B elfast, the capital of Northern Ireland, is a city in recovery mode. From 1968 to 1998 it was embroiled in the Troubles as Unionists and Republicans battled over whether the country should remain part of the United Kingdom or join a new united Ireland. Thankfully for all those concerned the war is over and the city is carving out a name for itself as an up-and-coming, trendy metropolis, with lots to see and do, and with plenty of bang for your buck.

The four-star Malone Lodge Hotel is a short distance from the city centre is and makes a superb choice of accommodation while in the northern capital. Located right beside the famous Queen’s University, the hotel combines good service with superb interior design, which revolves around minimal, yet homely interiors, paired with impressionist art on its walls.

The modern décor and feel to the hotel embodies in many ways the new Belfast and its desire to be something fresh and unique.

Similarly, some of the city’s top attractions also offer a nod to the past, while firmly planting their best foot forward.

The RMS Titanic was built in the city, and around the docklands where the ship was built, a simply superb museum has been constructed, which tells the history of the world’s most famous shipwreck; this detailed exhibition incorporates information on the construction, interior design, passengers, journey, sinking and search for the wreck of this famous vessel, which at the time was the largest moving piece of machinery in the world.

What’s more, the museum is housed in a stunning building that is designed in the shape of four ships’ hulls, clad in metal shards. The Eric Kuhne-designed building is reminiscent of Frank Gehry’s Guggenheim Bilbao and strolling around the exterior to gaze at its metal walls is part of the experience.

Nearby in the Northern Ireland Science Park one can also visit the Titanic’s Dock and Pump House where the ship was constructed.

The scale of the dock is quite incredible to behold, and the exhibit about the pump house that filled and emptied the dry dock gives a valuable insight into the engineering feats of the Edwardian age, which paved the way for man to build bolder and better as technology advanced.

The Troubles are over, but gaining an insight into that segment of Northern Ireland’s history is worthwhile, as without understanding the conflict to a fair degree it’s hard to gain a full grasp on the nature of this fascinating country.

The Crumlin Road Gaol is an excellent place to start that education. The prison was in working use from 1845 to 1996 and during that time housed many famous figures associated with Irish history, both Unionist and Republican.

Today, guided tours of the establishment run daily and give a fascinating insight into the lives of prisoners on both sides of the political divide during their time of incarceration.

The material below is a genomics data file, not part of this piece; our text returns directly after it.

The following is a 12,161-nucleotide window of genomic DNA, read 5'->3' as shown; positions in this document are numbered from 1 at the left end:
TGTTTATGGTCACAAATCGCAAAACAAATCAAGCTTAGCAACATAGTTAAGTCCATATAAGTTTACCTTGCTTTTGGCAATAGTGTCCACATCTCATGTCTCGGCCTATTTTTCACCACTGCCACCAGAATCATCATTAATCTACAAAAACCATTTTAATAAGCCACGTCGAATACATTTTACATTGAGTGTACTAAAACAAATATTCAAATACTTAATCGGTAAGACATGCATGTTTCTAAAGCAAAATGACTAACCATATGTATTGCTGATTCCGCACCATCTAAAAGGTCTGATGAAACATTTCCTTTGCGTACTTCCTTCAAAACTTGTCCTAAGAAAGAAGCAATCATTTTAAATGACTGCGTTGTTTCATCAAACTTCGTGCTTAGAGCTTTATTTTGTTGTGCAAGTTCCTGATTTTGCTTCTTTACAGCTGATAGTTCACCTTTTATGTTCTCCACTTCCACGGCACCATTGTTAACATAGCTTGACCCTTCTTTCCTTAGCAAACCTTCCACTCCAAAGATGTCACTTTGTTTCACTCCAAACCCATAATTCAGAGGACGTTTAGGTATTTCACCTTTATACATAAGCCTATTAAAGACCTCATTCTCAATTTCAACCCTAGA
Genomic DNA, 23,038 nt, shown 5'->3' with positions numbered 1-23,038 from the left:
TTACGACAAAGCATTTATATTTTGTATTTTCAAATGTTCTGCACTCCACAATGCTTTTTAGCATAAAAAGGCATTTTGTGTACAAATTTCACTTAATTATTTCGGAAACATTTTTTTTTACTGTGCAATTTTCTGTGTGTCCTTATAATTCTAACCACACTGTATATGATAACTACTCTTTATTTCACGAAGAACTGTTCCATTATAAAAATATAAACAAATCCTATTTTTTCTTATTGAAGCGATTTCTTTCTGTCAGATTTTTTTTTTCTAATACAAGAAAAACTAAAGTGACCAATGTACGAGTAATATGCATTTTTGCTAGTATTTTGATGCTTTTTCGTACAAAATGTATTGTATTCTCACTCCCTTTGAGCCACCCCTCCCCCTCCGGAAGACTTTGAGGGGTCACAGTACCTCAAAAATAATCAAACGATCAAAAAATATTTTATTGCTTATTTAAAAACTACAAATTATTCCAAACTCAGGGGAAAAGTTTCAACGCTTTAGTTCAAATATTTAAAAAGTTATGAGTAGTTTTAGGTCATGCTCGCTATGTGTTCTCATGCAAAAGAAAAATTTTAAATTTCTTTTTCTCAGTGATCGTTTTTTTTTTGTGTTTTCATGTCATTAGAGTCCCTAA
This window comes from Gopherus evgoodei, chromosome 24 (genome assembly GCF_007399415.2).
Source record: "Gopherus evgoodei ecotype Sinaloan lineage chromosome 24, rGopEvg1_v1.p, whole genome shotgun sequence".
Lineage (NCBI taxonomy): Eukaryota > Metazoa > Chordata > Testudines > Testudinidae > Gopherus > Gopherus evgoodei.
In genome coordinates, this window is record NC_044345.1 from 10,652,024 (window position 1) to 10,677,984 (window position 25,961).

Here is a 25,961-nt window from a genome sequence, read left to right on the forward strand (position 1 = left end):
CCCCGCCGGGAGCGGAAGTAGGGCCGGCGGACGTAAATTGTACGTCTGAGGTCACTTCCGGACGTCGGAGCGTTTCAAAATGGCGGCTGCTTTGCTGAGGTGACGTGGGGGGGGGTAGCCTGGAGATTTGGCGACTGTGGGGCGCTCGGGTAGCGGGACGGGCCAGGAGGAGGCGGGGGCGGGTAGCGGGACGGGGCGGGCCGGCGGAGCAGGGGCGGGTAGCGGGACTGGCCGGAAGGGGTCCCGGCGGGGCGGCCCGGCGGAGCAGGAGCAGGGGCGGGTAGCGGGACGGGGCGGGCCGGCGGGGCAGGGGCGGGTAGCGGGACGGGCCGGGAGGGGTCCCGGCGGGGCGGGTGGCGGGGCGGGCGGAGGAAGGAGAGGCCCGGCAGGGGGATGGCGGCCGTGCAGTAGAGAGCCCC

Following a tour of the gaol, another must-see in Belfast are the murals that line the Republican Falls Road and the Unionist Shankill Road in west Belfast.

This area of the city was one of the main flashpoints for the Troubles and a huge 25ft high peace wall to divide the two communities still stands today. However, while in the past the wall was covered in paramilitary murals, today artists mainly use the wall for murals unrelated to the Troubles. In fact, grants are given to artists to create art that depict peace in Northern Ireland and the wider world.

Today, both areas are safe to visit, and walking both sides of the wall to take in the art is perhaps the most interesting attraction in the city.

But it’s not only history that Belfast has to offer. It also has a burgeoning restaurant and bar scene. The Malone Lodge Hotel’s Knife and Fork Grill restaurant is the place to go for steak, where the rib eye is an excellent choice.

In Belfast’s city centre, Ox restaurant is the fine dining eatery of choice, and in fact one of the best restaurants in Ireland.

Named Best Newcomer at the 2013 Irish Restaurant Awards, Ox is the creation of chef Stephen Toman, one of Belfast’s own, and Brittany’s Alain Kerloc’h, sommelier and restaurant manager.

Together the pair have turned an old tile store into a sleek, open-plan, urban eatery, where the eye-catching design is matched by a menu which prides itself on using the best local and seasonal ingredients.

Alain has also assembled a superb wine list that will leave you in no doubt as to his excellent knowledge of both whites and reds.

Top this off with excellent service and Ox provides a dining experience that should not be missed when in the city.

Following dinner, a short stroll will bring you to the Cathedral quarter, the up-and-coming nightlife area of the city, where you can grab a drink, and chat to the locals to get their take on where Belfast is headed in 2014.

The choice is huge and having a saunter around is probably the best way to find the kind of bar you’re looking for. However, a few that stood out for me were: The Spaniard if you want good beer in an intimate setting; Bert’s Bar at the Merchant Hotel for live jazz; and the Dirty Onion for its cool design, traditional Irish music and quality banter.

So, put the culture, history, food and drink together and Belfast offers something to cater for most tastes.

The city is different to any other on the island of Ireland, due to its unique past and mix of cultures, and most importantly it has citizens that are just aching to show visitors that their town is on the up.
 
Useful links:

Malone Lodge Hotel: http://www.malonelodgehotelbelfast.com/
Titanic Belfast: http://www.titanicbelfast.com/
Titanic’s Dock and Pump House: http://www.titanicsdock.com/
Crumlin Road Gaol: http://www.crumlinroadgaol.com/
Ox restraurant: http://oxbelfast.com/

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